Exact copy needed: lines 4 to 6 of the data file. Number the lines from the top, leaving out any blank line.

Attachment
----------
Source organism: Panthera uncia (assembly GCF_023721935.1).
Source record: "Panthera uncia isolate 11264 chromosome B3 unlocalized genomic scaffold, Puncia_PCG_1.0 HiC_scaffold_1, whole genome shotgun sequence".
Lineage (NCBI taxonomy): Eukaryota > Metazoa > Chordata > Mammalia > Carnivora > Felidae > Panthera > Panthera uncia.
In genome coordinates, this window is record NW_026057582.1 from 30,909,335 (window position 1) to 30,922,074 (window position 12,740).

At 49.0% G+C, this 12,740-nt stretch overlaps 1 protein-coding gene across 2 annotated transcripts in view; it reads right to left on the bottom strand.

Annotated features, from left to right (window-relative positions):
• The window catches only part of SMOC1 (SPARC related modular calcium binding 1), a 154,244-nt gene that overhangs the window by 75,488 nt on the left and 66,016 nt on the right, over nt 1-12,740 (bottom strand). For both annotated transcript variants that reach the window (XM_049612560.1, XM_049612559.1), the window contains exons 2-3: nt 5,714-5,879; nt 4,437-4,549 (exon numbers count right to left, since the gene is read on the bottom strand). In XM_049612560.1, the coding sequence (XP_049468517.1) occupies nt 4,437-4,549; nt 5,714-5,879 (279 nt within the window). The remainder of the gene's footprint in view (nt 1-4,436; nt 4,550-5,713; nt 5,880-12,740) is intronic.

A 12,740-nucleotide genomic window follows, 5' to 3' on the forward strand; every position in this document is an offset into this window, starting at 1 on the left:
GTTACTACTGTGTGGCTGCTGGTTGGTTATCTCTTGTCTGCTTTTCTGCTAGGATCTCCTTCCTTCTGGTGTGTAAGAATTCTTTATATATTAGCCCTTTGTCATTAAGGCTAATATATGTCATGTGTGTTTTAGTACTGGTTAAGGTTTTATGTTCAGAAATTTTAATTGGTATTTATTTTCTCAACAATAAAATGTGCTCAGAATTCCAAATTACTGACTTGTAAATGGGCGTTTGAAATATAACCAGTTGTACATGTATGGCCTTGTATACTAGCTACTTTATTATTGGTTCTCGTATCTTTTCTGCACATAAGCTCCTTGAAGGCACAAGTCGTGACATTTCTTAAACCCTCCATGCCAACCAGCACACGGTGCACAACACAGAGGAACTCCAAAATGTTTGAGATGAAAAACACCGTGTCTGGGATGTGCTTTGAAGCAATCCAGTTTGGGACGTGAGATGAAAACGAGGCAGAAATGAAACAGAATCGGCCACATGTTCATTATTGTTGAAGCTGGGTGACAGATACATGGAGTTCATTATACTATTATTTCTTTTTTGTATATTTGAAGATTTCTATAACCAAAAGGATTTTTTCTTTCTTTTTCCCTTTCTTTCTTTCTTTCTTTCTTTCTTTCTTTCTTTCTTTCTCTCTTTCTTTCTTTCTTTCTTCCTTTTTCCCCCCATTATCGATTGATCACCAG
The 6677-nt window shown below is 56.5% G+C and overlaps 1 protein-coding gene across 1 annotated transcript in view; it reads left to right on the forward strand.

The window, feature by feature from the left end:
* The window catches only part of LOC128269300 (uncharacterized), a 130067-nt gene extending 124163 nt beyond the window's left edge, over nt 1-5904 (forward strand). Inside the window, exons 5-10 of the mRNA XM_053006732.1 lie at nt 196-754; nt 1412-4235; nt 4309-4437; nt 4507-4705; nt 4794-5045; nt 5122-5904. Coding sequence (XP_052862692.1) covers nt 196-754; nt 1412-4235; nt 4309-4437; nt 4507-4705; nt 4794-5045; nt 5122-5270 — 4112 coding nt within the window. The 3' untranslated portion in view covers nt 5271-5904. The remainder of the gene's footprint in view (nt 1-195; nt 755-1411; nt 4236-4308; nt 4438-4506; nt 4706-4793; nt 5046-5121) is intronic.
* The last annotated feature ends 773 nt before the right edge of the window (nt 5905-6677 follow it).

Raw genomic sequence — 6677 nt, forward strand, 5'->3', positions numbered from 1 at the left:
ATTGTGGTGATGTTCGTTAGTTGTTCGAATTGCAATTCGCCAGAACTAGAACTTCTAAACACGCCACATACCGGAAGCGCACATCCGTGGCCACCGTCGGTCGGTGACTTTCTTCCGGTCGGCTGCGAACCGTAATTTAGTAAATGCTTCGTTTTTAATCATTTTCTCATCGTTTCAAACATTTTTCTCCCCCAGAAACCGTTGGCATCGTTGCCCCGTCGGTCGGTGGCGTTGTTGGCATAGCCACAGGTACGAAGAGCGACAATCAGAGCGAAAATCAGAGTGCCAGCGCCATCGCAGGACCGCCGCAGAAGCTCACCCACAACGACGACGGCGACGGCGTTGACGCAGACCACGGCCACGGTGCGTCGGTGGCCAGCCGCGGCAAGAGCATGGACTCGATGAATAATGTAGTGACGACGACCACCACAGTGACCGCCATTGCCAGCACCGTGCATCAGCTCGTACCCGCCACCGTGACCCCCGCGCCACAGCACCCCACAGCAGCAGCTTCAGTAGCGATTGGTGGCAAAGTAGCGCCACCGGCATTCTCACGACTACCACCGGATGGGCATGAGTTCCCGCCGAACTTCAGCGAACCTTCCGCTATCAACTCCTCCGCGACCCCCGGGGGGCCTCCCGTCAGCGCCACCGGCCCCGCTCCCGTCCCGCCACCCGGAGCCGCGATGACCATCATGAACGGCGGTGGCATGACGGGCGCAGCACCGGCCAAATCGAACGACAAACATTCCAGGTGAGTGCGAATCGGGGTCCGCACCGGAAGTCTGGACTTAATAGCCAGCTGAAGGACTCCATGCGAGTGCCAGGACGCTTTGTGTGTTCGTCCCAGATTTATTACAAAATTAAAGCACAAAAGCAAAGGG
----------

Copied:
In genome coordinates, this window is record NW_026057582.1 from 30,909,335 (window position 1) to 30,922,074 (window position 12,740).

At 49.0% G+C, this 12,740-nt stretch overlaps 1 protein-coding gene across 2 annotated transcripts in view; it reads right to left on the bottom strand.

Annotated features, from left to right (window-relative positions):